EDMONTON – Residents from six homes that were evacuated in Red Deer Friday morning have been allowed to return home. However, the city says they may be served another evacuation notice if water levels on the Red Deer River change.
“The situation is constantly changing, and we want to give these residents an opportunity to sandbag their properties in case of flooding,” said City Manager Craig Curtis. “At this time, those residents could be given a further one-hour notice of evacuation should the situation change.”
The impacted homes are located on 40th Avenue, adjacent to the Mckenzie Trail Recreation Area.
“Two police cars came here about 7:30 and said we should get out of here by 10:00,” area resident Harry Pohl said. “It was sure good news when I heard we could come back.”
When Pohl returned home, he was overwhelmed by what he saw; about 40 workers from Calfrac Well Services had come together to help sandbag the affected homes.
“It’s just wonderful. I’ve never seen anything like this, this good,” said Pohl
“You’ve got to feel for the people. It’s a tough thing to go through. They’re going through a lot right now,” said Jeff Russill, who wanted to help any way he could.
“We actually phoned the city first thing this morning and said we have some men here that are eager and anxious to help out,” he explained. “Hopefully it’s not needed. Hopefully it doesn’t get to this level, but if it does it’s definitely a good feeling to have helped out.”
“It’s heart-warming to hear the number of residents who offered to volunteer, or help out however they could,” said Mayor Morris Flewwelling. “The volunteering spirit in the community was definitely on show during this event.”
The city expected peak flows to occur on the Red Deer River between 4:00 and 6:00 Friday afternoon. However, water levels were lower than initially projected.
“Our flows aren’t coming to the river near as high as first expected,” explained Red Deer Deputy Fire Chief Bart Rowland. “The (Dickson) Dam has done an excellent job in being able to control their flows and try and do their proactive steps of increasing their flows as much as they can, so they have capacity in the dam.”
“We are still taking precautionary measures to ensure the safety of all citizens should the situation change,” Curtis added.
A provincial reception centre will also be set up in Red Deer, in an effort to accommodate approximately 500 people from other areas of the province impacted by flooding.
“This reception centre is being established at the Province of Alberta’s request with more information to come on when and where those designated people can go in Red Deer,” said Curtis.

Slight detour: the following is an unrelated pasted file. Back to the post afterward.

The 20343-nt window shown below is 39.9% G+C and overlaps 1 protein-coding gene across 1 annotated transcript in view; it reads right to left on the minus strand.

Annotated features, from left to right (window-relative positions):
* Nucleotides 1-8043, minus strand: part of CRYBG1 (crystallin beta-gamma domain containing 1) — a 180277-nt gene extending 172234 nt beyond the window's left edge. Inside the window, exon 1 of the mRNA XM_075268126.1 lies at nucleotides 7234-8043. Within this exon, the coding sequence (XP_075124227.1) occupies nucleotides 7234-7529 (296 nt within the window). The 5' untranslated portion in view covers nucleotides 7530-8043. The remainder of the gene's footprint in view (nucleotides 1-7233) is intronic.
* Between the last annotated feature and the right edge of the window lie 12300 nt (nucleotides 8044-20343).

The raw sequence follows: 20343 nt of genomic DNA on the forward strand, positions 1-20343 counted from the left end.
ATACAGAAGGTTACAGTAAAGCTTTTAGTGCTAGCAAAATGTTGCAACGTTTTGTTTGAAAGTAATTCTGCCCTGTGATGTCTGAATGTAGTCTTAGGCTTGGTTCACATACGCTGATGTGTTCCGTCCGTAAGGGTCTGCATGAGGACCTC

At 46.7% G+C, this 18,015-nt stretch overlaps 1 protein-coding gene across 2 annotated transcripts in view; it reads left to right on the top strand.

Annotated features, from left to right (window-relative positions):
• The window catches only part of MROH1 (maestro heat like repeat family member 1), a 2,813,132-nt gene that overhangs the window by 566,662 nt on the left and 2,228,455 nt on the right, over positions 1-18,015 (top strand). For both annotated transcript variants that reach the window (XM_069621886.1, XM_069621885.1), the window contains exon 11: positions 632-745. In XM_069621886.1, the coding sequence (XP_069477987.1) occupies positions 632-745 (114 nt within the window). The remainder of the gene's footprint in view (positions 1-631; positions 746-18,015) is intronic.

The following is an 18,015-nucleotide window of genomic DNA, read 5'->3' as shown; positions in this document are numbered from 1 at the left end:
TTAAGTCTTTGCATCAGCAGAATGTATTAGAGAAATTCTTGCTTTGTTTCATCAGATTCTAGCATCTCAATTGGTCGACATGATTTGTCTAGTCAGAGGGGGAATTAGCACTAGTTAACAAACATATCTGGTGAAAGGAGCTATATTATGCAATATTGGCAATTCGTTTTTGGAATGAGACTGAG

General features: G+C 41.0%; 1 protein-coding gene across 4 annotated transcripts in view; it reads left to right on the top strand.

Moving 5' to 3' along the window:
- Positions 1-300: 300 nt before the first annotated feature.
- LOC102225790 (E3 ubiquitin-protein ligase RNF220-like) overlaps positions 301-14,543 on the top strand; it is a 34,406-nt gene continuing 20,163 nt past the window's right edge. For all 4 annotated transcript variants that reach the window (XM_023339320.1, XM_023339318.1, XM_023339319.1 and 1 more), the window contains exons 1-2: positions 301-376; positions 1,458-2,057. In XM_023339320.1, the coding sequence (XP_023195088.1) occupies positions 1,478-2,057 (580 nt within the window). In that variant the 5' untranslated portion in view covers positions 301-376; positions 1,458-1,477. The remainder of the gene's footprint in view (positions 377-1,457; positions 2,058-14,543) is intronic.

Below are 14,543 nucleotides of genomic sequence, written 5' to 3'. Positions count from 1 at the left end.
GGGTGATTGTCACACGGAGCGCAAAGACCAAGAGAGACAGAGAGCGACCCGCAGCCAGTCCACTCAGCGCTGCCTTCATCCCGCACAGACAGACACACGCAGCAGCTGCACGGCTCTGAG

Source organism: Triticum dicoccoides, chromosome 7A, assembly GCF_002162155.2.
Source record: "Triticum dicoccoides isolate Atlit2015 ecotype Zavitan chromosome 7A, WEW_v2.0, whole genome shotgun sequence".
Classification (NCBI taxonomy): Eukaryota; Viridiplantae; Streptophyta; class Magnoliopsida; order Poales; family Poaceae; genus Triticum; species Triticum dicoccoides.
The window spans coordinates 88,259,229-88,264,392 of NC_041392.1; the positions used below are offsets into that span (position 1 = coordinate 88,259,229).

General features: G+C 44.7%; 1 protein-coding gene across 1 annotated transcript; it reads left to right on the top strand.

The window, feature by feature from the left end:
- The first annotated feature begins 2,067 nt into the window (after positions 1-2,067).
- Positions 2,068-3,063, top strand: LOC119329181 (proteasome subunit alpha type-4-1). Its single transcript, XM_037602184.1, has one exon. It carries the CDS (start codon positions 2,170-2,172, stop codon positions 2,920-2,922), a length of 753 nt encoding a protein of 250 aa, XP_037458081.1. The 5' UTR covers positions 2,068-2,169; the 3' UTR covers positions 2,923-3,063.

A local state of emergency was declared in the City of Red Deer at 8:00 p.m. Thursday night.
The emergency was declared after a flood warning was issued by the city, when Alberta Environment said it was releasing a significant amount of water from the Dickson Dam. The city continues to receive updates from Alberta Environment and the Dickson Dam about the impact and timing of potential flooding.
With the current flood risk, some special events scheduled for this weekend have been cancelled, including Bark at the Bend, the Foster Family BBQ, Summer Sundays in the Park at Bower Ponds and the Telus Walk to Cure Diabetes at Heritage Ranch.
The Lions Campground was also evacuated Thursday night. Parks, trails and outdoor spaces directly adjacent to the Red Deer River were closed as water levels rose.
“We have declared a state of local emergency and we are enacting our emergency plans in preparation for any potential flooding that occurs,” Curtis said Thursday night. “Based on what we know right now, river levels could be comparable to those in 2005, which did result in some flooding.”
Red Deer’s water treatment plant, waste water treatment plant and Electric Light and Power substation, and control buildings located in impacted areas will also be sandbagged in preparation for potential flooding.
In high stream flow and flood conditions, the river bank can become extremely unstable. Residents are being reminded to stay off the Red Deer River and away from river banks until further notice.
The city says crews will remain onsite at barricaded parks and trails, and will continue to monitor water levels on the Red Deer River overnight. Water from the Dickson Dam has been released at a steady rate for the last six hours.
In the event of flooding, city officials suggest residents take the following precautions:
• Ensure your basement faucets, outside gas valve and electricity are shut off.
• If the area around the fuse box or circuit breaker is wet, stand on a dry board and shut off the power with a dry wooden stick.
• Check your basement sump pumps periodically for water and make sure the pumps are working.
• Stay away from streamsides and warn children of the dangers of fast-moving water.
• Avoid using rivers and streams in the Red Deer area for recreational purposes. Cyclists and pedestrians should beware of water covered roads and pathways and should not attempt to travel on or cross a flooded roadway.